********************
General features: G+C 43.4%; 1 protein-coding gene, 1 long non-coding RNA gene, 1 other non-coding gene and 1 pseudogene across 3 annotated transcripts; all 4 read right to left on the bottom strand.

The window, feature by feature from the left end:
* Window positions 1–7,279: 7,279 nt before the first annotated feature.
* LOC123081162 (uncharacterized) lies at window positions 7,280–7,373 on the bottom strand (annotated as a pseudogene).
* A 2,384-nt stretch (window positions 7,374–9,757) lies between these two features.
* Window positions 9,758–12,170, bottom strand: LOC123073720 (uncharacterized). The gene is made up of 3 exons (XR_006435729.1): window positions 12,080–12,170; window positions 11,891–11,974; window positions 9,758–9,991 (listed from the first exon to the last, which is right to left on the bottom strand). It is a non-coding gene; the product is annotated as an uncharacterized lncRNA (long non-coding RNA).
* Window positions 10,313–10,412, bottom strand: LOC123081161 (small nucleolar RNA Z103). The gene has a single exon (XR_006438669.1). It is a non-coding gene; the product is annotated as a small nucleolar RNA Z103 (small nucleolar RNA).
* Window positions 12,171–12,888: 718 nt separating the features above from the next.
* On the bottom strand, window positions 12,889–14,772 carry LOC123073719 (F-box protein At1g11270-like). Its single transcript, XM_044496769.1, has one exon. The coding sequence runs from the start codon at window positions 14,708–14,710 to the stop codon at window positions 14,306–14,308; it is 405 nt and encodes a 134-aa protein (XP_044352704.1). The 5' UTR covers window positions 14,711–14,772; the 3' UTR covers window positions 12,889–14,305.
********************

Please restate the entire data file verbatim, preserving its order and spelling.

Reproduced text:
General features: G+C 43.4%; 1 protein-coding gene, 1 long non-coding RNA gene, 1 other non-coding gene and 1 pseudogene across 3 annotated transcripts; all 4 read right to left on the bottom strand.

The window, feature by feature from the left end:
* Window positions 1–7,279: 7,279 nt before the first annotated feature.
* LOC123081162 (uncharacterized) lies at window positions 7,280–7,373 on the bottom strand (annotated as a pseudogene).
* A 2,384-nt stretch (window positions 7,374–9,757) lies between these two features.
* Window positions 9,758–12,170, bottom strand: LOC123073720 (uncharacterized). The gene is made up of 3 exons (XR_006435729.1): window positions 12,080–12,170; window positions 11,891–11,974; window positions 9,758–9,991 (listed from the first exon to the last, which is right to left on the bottom strand). It is a non-coding gene; the product is annotated as an uncharacterized lncRNA (long non-coding RNA).
* Window positions 10,313–10,412, bottom strand: LOC123081161 (small nucleolar RNA Z103). The gene has a single exon (XR_006438669.1). It is a non-coding gene; the product is annotated as a small nucleolar RNA Z103 (small nucleolar RNA).
* Window positions 12,171–12,888: 718 nt separating the features above from the next.
* On the bottom strand, window positions 12,889–14,772 carry LOC123073719 (F-box protein At1g11270-like). Its single transcript, XM_044496769.1, has one exon. The coding sequence runs from the start codon at window positions 14,708–14,710 to the stop codon at window positions 14,306–14,308; it is 405 nt and encodes a 134-aa protein (XP_044352704.1). The 5' UTR covers window positions 14,711–14,772; the 3' UTR covers window positions 12,889–14,305.